But Southwestern innovations, with their surprising expressions of Mexican influences, are probably what Sedona does best. We had unique versions of tortilla soup and a southwestern Caesar while overlooking the canyon’s red rocks one day for lunch at Enchantment’s View 180. Have the most authentic Mexican around at Claudia Gonzalez’s Tamaliza, where you can eat in or take out; their tortillas are fresh and their mole sauce, which is vegetarian, is phenomenol. At Elote, share the unusual guacamole or namesake grilled elote (corn) dish to start and follow with flat iron asada, smoked pork cheeks, or roasted squash chile relleno alongside a Gran Viejo or Ginger Rosemary margarita (no reservations, so the wait is part of the experience, or we’ve enjoyed eating at the bar).
My new favorite is probably Mariposa, chef Lisa Dhal’s most recent offering. On an August evening we sampled fried avocado with a pepper aioli and perfectly seasoned and grilled scallops, plus grilled skirt steak with frijoles and rosemary potatoes, all accompanied by local beer and a tasty Junipero cocktail. Meanwhile, we oggled the grand setting, Mariposa’s steel beams and stone walls and stretches of glass corralling its own canyon vista, framing and drawing in every sun ray and red swoop for our enjoyment. Again, service was professional yet welcoming.
But wait! I haven’t talked about the mountainside delights and eccentricities of Jerome, less than an hour away, or of Prescott down on the other side. Flagstaff and Phoenix and even nearby Clarkdale have other fascinationg museums and historic sites. Wineries in Page Springs and Cottonwood offer surprisingly sophisticated wares from their Verde Valley vineyards, along with tasting flights and tasty gnoshes. There are impressive gallery walks and state parks and ruins in all directions, and more Red Rock walks too. In other words, I’ve spent a dozen weeks and counting in the Sedona area and still haven’t run out of things to do.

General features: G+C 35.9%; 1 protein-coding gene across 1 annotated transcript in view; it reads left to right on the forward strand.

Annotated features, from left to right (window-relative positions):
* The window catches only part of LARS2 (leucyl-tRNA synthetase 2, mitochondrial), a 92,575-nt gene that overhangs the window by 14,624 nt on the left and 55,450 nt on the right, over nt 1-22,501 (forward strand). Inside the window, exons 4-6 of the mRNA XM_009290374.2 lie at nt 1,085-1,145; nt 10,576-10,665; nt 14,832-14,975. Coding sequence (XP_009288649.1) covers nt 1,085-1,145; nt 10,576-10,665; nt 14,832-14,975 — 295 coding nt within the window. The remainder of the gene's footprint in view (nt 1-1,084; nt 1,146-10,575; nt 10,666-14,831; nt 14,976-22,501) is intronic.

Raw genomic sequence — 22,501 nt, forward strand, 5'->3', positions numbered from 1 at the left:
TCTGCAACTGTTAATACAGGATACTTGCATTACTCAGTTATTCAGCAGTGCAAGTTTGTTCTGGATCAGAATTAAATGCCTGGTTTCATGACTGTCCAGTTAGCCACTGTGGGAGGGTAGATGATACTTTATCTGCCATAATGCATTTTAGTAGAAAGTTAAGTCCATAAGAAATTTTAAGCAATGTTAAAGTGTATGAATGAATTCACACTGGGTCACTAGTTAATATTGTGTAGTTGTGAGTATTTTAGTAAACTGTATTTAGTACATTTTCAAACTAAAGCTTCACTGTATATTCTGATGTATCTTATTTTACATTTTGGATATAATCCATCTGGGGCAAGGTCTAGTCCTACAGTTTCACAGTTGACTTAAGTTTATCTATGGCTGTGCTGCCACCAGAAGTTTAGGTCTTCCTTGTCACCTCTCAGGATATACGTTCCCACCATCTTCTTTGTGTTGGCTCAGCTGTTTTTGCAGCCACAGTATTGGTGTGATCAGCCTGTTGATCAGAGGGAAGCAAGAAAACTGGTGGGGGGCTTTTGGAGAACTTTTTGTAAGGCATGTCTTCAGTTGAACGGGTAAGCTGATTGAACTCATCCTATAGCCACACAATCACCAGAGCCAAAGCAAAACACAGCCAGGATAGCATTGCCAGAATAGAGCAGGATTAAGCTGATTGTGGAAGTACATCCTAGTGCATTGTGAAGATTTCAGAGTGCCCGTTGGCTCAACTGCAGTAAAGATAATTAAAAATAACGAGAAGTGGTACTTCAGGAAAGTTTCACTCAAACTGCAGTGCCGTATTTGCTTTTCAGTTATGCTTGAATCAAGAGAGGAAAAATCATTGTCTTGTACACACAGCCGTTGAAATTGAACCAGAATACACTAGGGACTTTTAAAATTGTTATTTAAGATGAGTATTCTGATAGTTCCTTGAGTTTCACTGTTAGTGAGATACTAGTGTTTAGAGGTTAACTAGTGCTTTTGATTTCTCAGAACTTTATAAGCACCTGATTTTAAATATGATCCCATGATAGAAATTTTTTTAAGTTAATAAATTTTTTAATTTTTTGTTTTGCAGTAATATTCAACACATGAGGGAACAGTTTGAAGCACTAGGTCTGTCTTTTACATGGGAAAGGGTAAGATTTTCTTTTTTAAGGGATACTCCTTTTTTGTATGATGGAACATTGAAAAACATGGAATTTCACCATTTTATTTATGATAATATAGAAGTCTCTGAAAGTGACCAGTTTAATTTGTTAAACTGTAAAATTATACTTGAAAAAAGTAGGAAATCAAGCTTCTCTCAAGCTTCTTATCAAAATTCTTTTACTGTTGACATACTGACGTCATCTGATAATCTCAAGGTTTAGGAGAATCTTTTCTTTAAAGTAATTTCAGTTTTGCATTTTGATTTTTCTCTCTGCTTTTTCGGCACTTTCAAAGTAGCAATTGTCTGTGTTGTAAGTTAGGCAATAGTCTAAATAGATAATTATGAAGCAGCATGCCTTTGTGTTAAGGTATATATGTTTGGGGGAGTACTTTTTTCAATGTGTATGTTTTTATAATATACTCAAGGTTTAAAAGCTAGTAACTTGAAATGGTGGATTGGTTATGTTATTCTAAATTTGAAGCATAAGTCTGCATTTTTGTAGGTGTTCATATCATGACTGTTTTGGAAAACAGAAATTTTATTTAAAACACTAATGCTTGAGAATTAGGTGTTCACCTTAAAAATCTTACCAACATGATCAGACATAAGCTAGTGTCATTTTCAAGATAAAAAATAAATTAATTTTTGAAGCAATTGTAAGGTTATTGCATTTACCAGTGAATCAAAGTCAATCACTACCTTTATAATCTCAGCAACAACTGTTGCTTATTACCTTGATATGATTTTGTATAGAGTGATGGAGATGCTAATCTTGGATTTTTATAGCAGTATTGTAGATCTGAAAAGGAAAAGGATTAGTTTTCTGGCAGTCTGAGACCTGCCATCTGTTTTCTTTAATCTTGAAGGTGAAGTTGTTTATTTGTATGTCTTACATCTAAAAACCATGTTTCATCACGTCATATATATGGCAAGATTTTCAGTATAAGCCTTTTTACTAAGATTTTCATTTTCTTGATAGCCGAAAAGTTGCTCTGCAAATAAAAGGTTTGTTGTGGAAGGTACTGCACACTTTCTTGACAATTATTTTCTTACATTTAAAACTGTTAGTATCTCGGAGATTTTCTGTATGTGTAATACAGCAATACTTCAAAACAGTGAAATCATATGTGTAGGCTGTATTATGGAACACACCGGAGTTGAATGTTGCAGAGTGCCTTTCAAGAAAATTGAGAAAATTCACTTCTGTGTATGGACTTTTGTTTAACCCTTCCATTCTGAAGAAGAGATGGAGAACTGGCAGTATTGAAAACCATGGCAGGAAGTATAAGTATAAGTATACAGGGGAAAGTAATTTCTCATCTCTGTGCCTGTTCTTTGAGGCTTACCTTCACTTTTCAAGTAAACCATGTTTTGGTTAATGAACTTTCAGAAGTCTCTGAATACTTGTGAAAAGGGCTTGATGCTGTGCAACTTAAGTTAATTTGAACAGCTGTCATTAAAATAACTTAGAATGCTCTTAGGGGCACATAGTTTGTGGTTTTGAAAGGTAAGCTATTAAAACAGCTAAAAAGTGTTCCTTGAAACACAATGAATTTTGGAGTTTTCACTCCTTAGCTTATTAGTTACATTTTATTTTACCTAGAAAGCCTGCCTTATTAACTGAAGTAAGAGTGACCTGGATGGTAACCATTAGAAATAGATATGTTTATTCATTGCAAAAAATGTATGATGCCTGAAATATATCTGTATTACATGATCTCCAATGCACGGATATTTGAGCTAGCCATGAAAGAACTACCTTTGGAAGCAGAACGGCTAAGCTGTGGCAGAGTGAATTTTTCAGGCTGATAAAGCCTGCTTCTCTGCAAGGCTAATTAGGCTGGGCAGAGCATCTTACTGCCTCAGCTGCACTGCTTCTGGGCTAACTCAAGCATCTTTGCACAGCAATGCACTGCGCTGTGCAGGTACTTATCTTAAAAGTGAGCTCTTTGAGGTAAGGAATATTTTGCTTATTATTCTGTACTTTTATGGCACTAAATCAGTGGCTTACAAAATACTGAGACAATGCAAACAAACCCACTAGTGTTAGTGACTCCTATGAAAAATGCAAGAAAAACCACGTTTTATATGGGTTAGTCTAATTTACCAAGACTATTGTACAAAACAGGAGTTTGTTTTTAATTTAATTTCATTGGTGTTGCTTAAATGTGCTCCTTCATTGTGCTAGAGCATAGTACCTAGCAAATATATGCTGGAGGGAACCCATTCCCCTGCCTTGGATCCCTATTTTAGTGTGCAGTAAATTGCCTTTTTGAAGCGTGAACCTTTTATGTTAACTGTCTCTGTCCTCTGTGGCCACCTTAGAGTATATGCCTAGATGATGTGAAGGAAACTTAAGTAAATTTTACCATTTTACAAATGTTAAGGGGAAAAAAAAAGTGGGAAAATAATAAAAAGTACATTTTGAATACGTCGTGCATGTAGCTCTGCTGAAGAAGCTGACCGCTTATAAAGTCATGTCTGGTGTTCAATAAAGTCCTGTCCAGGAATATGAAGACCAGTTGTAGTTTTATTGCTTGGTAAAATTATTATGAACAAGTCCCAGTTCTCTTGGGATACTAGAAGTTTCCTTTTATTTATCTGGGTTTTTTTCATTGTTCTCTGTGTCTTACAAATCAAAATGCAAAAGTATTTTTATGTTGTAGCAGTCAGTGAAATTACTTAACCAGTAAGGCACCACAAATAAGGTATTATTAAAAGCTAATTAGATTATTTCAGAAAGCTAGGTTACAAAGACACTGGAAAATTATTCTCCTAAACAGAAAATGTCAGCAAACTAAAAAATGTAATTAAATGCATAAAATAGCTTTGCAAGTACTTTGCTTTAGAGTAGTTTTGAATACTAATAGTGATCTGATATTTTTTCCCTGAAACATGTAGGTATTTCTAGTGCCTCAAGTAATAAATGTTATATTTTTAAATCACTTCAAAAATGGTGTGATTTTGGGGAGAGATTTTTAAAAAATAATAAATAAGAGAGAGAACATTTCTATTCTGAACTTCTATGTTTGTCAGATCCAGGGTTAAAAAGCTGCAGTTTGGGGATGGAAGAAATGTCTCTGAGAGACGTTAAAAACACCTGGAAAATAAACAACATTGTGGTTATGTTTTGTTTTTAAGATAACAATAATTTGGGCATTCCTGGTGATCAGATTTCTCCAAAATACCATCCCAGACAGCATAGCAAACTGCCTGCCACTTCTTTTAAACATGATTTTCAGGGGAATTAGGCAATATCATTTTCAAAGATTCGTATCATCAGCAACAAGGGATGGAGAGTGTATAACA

It’s a wonderful place to have a second home, but my S.O. and I are happy with a timeshare. Timeshares are a distinctively untrendy notion, with their typically hard-sell realtors’ presentations, wildly fluctuating values, and cumbersome exchange processes, but sometimes they make sense. We acquired our second week for a song a few years after the ’08-’09 recession and still pay far less than $1,000 a year (i.e. much less than a decent motel room would run) in annual dues per week’s ownership. We get our choice of weeks, for a modest but attractive and well-maintained studio with community pool and laundry facilities on the edge of town.
If you do your research, you can easily find a bargain that will hold its value. It would make a great occasional gift or trade for family or friends, or, with a continued high occupancy rate—last word was more than 80% even in the slowest season—you can rent out a week you don’t need, so we’ve found ours worth keeping.
Through the years we’ve both traveled throughout the U.S. and internationally, and we certainly haven’t stopped anticipating travels further afield, but when we visit Sedona, the warm, red welcome keeps us coming back year after year.